The telecommunications world is settling down after the long holiday break. The extra-long holiday was likely the calm before the storm, though, as the year ahead in telecommunications will feature a lot of gigabit services announcements and service inaugurations. The pace of such news accelerated in 2014 and shows signs of hitting critical mass during the new year.
Joan Engebretson at Telecompetitor wrote that she was “astonished” by how many players entered the market with gigabit services in 2014. She counted 31 companies that reached 1 gigabit for the first time, and noted several that already expanded their services. The interesting thing is where the strength lies. Engebretson wrote:
But the service provider group with the biggest number of players announcing gigabit plans in 2014 was the Tier 3 group. Telecompetitor covered 11 Tier 3 gigabit announcements in 2014 – and there may have been more. While this might initially seem surprising, it’s actually very logical. Many smaller telcos already have deployed fiber-to-the-home and once that investment has been made, it’s relatively easy to upgrade to gigabit service.
Another intriguing element of the growth of gigabit services is that the sponsors of the projects are from a wide variety of sectors. At LightReading, Jason Meyers noted that telcos, cable companies, municipalities operating under public-private partnerships and independent providers such as Google Fiber all are active in the high-speed network game. The wide variety of platforms and sponsoring companies suggests robust and healthy growth is likely to continue.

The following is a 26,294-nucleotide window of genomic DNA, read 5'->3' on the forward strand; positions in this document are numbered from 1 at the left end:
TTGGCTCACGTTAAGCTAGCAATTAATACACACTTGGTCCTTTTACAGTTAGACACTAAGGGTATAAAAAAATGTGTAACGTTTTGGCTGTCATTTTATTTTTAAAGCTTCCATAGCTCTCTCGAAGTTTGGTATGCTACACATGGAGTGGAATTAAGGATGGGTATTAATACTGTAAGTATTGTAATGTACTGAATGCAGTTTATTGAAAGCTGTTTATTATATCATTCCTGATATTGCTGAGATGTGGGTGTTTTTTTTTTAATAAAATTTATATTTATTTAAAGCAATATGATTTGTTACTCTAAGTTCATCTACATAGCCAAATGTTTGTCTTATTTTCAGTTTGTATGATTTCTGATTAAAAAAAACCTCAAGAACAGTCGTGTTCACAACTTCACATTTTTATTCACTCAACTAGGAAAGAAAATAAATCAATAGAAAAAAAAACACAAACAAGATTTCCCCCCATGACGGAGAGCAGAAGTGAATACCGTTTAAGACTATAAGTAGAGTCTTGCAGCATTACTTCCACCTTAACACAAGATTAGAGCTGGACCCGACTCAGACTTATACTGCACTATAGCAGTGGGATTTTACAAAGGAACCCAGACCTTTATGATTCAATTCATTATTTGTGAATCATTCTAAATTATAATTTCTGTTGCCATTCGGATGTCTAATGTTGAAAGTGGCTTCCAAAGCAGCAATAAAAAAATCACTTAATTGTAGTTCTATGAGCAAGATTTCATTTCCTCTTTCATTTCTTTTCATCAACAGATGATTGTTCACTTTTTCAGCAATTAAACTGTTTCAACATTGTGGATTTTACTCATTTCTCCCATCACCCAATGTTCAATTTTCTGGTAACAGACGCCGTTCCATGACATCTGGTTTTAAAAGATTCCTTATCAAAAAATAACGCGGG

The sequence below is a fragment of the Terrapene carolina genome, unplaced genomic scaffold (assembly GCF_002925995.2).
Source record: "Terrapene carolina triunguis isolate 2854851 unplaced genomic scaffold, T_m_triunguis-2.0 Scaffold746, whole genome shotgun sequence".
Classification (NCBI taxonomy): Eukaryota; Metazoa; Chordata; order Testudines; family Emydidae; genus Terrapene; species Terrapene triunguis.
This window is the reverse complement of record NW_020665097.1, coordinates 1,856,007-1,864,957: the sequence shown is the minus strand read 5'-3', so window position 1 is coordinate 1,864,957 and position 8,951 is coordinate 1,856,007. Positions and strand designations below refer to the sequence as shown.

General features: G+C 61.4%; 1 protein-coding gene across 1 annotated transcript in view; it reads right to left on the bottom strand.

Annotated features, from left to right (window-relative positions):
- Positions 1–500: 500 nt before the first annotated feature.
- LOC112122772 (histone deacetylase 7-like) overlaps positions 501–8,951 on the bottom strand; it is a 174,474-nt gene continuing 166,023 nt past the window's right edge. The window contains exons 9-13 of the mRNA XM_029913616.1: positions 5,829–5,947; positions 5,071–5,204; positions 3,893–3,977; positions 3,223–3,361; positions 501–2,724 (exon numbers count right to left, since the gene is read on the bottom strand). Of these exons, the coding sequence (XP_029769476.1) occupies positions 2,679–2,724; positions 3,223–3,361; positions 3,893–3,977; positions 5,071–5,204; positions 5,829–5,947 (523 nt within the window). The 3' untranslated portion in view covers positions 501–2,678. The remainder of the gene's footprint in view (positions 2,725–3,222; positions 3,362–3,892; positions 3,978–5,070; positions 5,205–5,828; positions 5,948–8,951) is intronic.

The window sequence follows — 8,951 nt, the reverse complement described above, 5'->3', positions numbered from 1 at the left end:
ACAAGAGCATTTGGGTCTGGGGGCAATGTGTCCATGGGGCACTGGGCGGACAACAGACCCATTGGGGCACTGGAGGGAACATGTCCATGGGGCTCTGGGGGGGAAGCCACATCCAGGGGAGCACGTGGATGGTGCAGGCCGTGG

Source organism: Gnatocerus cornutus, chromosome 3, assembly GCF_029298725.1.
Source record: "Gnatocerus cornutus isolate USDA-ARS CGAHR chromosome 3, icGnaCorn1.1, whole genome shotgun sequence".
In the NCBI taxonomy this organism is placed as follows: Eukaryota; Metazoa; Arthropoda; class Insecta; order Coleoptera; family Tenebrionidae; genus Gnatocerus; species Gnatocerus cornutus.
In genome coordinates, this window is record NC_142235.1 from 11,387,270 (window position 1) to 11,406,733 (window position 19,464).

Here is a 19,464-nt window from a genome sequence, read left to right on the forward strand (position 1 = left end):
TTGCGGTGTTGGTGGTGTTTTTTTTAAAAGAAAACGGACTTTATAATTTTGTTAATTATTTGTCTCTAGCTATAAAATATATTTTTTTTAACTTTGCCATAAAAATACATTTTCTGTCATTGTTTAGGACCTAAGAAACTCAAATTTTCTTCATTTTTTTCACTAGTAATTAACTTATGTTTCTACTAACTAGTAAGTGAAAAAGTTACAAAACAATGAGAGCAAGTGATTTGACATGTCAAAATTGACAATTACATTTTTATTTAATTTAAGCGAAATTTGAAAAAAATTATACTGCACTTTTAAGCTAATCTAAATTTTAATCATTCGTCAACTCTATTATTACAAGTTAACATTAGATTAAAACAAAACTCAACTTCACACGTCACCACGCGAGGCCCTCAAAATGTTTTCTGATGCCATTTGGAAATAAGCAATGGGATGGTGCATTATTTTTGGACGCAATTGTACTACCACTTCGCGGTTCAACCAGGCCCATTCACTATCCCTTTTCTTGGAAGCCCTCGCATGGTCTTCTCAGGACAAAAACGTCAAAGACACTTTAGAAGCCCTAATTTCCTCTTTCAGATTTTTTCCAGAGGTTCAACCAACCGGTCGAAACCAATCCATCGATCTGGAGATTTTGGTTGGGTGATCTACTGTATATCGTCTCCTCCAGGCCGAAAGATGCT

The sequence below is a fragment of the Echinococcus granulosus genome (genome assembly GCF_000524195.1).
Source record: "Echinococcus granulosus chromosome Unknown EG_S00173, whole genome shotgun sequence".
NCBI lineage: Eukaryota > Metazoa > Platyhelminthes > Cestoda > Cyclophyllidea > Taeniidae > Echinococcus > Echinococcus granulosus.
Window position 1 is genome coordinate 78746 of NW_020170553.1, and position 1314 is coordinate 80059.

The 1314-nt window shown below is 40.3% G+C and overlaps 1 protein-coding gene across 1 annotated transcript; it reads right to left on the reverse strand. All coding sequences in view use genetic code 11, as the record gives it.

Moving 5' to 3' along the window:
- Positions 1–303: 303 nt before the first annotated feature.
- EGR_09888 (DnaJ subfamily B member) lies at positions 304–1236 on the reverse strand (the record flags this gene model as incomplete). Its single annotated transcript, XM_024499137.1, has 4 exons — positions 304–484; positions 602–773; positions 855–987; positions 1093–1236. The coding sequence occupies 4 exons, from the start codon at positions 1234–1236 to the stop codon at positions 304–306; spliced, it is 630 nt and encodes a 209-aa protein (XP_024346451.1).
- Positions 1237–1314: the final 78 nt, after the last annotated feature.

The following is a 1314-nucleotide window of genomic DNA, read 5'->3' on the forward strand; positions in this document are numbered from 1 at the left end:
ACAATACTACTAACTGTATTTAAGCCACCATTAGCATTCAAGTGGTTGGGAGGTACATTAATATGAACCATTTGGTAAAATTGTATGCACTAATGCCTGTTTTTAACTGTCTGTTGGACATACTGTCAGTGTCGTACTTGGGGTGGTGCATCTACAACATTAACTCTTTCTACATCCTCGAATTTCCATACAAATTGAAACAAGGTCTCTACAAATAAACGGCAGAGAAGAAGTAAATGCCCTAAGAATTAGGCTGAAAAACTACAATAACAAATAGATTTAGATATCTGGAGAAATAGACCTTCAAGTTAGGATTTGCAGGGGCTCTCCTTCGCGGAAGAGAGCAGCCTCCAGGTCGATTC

Meyer’s story focuses on utilities. At a high level, it seems that these companies are a perfect vehicle for gigabit services. They provide an essential service and are present in almost every home. They therefore have the infrastructure and municipal approvals that are vital to fiber-to-the-home (FTTH) projects. However, none of this is a guarantee:
In other ways, the affiliation isn’t so logical. For one thing, despite the fact that most utilities rely on advanced communications technologies to deliver many of the services they provide, some of them aren’t all that tech-savvy. Many of them have yet to upgrade and modernize those communications networks, either because they don’t have the budgets, or in some cases because they may not have the technology know-how. In other words, they’re not all as advanced as EPB and other utilities that have become entrenched in the gigabit services sector.
The cable industry also will increase the average capacity of its networks in 2015. After years of planning, the industry’s answer to FTTH, DOCSIS 3, is ready for primetime. Lightwave reports that in mid-December, cable industry consortium CableLabs said that six suppliers have passed interoperability testing with the new standard, which is expected to begin rolling out this year.
Finally, the states will be heard from. In September, Kentucky announced a multiyear “middle mile” partnership with Macquarie Capital to provide high-speed connectivity to the Commonwealth. The deadline for Connecticut towns to respond to a request for proposals (RFP) on a last-mile project is next week. It is expected that 46 of the 169 towns in the state, which represent about half the state’s population, will respond.
Those projects are just the tip of the iceberg. The reality is that high-speed networks in the 1 gigabit range and beyond became more common in the last year. They will be the norm starting in 2015.
Carl Weinschenk covers telecom for IT Business Edge. He writes about wireless technology, disaster recovery/business continuity, cellular services, the Internet of Things, machine-to-machine communications and other emerging technologies and platforms. He also covers net neutrality and related regulatory issues. Weinschenk has written about the phone companies, cable operators and related companies for decades and is senior editor of Broadband Technology Report. He can be reached at [email protected] and via twitter at @DailyMusicBrk.